What to Do If Your Caravan Floor is Rotten?

One of the worst things that can happen when you own a caravan is discovering that you not only have a damp and mould problem but that it has caused serious damage to the wooden flooring and the boards are starting to rot. We say one of the worst things is because there is no easy way around this issue – there’s no workaround, you need to tackle the problem head-on and sooner rather than later.
If you find yourself in a similar situation, we hope this post will be helpful. In it, we will look at understanding the difference between a damp issue and what is known as a spongey floor issue and what you need to do to solve the problem of rotting wood.
Understanding the Difference Between a Spongey Floor and Damp, Rotten Floor
Although many people could easily mistake one for the other, there are some noticeable differences between what is referred to as a spongey floor and a damp, rotten floor in a caravan.
What is a spongey floor? a spongey floor does not have any lingering smell and does not involve damp. It actually happens when the insulation beneath the thin plywood floor of a caravan compresses so the floor can flex a little when it is walked on. It’s perfectly natural.
Whereas dampness is a very serious problem and if that has caused the wood to rot, there is more involved than simply just taking the wood out and replacing it.

Is It Fixable?

It really depends on your budget and the extensiveness of the damage that has been caused by the dampness. If it is a relatively small area, and you have a bit of money put aside to play around with, it may be worth taking the chance and fixing it yourself.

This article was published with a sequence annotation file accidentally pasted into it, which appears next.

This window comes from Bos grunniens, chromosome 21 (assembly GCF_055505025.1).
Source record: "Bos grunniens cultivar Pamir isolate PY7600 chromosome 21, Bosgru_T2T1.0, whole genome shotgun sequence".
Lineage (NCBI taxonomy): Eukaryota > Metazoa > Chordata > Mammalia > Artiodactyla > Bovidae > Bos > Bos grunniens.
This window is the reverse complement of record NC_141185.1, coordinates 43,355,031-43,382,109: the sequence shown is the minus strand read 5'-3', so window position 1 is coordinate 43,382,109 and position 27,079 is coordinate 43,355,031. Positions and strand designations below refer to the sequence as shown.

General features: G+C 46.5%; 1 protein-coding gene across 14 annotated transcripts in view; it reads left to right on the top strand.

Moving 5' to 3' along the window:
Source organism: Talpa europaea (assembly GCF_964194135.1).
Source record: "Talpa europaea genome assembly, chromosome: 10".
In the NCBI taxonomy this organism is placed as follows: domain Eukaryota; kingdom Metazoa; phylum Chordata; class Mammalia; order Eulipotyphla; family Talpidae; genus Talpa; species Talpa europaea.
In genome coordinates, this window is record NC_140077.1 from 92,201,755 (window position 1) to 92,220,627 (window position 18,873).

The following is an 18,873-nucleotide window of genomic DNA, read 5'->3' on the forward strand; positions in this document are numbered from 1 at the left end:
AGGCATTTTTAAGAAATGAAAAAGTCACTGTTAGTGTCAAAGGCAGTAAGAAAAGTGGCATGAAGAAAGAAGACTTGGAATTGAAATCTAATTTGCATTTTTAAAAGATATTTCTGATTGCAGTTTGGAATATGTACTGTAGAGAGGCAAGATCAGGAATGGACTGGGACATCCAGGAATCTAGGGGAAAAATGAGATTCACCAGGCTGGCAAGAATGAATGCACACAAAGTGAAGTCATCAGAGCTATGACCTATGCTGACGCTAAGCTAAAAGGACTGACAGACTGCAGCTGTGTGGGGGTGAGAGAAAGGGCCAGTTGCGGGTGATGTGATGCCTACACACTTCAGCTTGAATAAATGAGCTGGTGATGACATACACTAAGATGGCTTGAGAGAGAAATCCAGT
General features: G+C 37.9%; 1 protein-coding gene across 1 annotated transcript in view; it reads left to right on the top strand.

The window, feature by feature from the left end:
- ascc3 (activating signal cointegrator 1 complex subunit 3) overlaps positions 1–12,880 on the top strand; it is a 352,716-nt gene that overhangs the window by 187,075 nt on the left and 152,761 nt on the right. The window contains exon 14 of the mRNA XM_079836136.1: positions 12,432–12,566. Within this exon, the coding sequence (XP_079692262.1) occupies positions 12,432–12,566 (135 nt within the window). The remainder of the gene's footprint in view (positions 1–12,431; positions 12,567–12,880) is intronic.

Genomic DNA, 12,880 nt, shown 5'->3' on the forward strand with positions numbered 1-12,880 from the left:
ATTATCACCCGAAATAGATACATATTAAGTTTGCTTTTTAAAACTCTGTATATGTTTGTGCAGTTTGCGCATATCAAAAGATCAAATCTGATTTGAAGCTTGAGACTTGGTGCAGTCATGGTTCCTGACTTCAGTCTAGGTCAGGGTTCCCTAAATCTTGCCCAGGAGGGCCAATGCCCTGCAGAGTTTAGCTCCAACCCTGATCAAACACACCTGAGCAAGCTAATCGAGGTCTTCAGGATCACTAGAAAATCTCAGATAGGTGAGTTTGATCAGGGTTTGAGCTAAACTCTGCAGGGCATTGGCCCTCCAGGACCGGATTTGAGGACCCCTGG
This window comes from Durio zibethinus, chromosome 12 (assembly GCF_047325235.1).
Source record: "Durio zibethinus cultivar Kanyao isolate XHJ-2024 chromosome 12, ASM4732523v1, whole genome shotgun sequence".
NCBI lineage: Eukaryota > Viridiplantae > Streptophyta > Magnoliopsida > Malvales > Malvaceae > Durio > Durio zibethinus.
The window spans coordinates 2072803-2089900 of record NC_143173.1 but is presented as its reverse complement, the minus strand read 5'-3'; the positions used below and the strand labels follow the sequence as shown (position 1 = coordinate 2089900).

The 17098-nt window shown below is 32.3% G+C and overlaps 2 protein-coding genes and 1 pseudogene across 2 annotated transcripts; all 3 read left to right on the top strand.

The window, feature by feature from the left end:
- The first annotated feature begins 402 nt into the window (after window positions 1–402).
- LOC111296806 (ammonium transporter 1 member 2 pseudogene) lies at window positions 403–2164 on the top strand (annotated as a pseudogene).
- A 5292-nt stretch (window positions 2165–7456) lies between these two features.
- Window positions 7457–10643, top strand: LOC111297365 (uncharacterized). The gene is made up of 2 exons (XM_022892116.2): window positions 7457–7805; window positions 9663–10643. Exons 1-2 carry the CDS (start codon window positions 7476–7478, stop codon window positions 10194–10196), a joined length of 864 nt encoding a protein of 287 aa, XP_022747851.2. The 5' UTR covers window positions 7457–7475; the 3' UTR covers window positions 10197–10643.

You need to remember to do things in the right order, though.

Before you can even begin to fix and replace any rotting wood or other materials and components, you need to fully expose the damp area and allow it to completely dry first.

It is also crucial that you find the source of the dampness – there is likely to be a water ingress somewhere.

Although we would recommend you run a full and thorough inspection, some of the best places to start your search include:

  • The low parts of your caravan’s awning rail
  • Skirt rails in the area where the damp has been found
  • Around the rear light clusters
  • Lower sidewalls
  • Rear internal panel

Although it sounds like a lot, you may need to contemplate removing cupboards and storage bays, where possible, if they are in the vicinity of the dampness. The alternative is just pretending there is no problem or trying to sell your problem caravan on – both of which are foolish in our pinon.

Remember to Seal Everything With Caravan Sealant

If you do decide to work on the issue and dry out the dampness, find the ingress, deal with it and replace the rotting wood, there is one more step you need to take to prevent similar problems from happening – seal everything. Instead of using inferior products not designed for application in a caravan, invest in some high-quality caravan sealant and make sure everything and everywhere is watertight.

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